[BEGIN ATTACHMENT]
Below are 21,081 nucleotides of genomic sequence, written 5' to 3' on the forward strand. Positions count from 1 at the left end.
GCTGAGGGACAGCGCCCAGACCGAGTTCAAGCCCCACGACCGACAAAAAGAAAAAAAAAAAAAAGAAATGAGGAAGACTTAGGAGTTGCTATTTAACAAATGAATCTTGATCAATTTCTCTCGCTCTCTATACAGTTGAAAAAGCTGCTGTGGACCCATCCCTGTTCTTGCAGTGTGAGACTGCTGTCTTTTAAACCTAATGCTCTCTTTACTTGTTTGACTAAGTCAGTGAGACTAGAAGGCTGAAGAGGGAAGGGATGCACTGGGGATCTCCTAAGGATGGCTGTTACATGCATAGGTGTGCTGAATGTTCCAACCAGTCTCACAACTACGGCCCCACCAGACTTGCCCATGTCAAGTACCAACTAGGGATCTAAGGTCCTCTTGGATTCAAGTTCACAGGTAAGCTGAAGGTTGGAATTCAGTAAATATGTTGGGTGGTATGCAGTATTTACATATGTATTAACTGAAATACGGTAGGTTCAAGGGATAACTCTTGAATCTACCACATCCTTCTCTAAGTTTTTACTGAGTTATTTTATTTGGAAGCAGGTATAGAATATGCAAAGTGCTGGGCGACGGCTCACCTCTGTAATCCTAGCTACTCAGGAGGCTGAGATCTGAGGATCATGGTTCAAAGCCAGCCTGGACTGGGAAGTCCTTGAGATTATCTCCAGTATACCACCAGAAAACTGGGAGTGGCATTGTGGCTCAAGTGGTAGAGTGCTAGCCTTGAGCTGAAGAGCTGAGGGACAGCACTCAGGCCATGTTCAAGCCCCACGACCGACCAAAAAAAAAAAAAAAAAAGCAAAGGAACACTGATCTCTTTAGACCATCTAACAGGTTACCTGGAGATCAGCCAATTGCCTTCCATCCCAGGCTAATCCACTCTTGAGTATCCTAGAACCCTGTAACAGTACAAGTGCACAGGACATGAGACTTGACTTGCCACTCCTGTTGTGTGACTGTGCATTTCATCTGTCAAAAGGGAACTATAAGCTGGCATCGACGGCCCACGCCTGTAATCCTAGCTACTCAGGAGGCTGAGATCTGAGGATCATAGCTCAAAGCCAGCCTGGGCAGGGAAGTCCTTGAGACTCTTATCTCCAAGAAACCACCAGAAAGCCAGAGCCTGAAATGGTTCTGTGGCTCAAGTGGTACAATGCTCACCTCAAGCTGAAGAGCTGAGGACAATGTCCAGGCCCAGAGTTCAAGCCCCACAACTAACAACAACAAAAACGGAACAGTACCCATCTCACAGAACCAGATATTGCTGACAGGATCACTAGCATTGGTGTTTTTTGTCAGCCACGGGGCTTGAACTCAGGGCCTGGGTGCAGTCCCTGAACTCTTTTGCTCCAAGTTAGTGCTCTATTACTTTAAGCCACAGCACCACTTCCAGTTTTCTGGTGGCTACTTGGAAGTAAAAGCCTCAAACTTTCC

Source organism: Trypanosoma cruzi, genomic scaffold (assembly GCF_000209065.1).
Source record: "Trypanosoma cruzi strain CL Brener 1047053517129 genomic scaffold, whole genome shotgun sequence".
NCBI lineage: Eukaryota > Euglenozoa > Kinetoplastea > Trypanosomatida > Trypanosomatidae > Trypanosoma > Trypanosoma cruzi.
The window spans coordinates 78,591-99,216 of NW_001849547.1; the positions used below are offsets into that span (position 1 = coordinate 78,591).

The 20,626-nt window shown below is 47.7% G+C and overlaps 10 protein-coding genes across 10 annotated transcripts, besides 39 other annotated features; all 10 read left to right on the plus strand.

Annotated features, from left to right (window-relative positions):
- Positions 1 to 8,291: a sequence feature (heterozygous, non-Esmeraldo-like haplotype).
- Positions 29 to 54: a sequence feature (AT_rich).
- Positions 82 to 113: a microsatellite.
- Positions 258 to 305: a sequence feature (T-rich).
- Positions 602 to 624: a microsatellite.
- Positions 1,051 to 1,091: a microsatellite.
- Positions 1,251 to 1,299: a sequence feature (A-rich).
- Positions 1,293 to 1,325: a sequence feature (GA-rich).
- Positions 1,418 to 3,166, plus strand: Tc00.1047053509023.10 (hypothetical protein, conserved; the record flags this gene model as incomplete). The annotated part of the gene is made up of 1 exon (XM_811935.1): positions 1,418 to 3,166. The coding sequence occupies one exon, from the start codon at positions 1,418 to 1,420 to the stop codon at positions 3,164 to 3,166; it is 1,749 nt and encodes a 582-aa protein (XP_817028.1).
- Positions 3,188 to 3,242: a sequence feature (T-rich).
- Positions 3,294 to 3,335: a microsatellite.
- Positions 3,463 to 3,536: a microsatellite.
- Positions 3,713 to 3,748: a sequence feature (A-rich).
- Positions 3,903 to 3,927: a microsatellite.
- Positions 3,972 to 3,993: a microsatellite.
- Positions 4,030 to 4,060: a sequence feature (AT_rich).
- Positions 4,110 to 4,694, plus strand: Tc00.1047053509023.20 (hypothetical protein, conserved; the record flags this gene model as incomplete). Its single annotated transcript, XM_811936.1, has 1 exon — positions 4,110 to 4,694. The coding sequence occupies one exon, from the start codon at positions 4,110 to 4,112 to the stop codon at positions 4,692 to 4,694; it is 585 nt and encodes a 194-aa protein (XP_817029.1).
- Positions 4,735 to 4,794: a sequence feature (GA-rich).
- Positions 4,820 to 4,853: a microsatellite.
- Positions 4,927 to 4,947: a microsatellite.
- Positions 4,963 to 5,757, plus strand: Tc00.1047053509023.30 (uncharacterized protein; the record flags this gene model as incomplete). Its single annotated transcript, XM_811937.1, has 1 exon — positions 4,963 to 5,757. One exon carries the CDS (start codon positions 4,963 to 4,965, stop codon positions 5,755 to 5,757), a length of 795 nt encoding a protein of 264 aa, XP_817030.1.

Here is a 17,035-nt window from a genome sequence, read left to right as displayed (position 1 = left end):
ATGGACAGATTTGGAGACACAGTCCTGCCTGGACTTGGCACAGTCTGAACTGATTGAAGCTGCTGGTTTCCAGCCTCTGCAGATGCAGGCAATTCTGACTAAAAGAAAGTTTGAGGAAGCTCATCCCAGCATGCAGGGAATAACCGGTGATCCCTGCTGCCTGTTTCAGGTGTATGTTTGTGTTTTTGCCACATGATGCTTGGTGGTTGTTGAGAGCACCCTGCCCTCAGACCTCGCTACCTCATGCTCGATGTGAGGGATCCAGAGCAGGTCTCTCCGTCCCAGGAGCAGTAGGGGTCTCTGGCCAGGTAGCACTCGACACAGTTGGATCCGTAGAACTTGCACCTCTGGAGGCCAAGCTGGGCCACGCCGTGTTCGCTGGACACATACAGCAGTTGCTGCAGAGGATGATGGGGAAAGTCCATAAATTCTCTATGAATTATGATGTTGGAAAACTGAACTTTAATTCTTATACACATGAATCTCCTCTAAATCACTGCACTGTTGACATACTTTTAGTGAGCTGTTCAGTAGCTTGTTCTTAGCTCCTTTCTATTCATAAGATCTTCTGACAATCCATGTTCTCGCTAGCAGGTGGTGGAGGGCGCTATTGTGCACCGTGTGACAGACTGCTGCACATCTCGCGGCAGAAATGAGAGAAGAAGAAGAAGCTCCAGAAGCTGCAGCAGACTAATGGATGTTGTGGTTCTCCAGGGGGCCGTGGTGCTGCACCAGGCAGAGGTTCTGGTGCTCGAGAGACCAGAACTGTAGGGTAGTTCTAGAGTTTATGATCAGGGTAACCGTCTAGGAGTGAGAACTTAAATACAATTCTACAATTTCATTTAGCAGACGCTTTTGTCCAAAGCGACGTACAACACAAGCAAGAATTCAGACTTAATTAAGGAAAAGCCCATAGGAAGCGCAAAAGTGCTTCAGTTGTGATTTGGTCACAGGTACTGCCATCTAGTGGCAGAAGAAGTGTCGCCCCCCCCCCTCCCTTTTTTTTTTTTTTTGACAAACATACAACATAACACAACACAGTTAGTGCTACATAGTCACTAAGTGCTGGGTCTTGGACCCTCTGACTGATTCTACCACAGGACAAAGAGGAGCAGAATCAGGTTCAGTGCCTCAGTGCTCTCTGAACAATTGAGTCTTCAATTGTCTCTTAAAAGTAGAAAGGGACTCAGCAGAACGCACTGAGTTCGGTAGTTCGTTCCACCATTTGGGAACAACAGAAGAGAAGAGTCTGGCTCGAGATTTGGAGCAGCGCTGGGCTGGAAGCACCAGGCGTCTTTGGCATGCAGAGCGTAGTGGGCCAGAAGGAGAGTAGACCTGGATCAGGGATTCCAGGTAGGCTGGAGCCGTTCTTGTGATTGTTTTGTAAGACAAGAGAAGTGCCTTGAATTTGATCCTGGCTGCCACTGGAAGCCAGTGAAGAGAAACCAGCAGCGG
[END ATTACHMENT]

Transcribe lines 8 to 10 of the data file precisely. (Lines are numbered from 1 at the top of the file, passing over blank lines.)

Annotated features, from left to right (window-relative positions):
- Positions 1 to 8,291: a sequence feature (heterozygous, non-Esmeraldo-like haplotype).
- Positions 29 to 54: a sequence feature (AT_rich).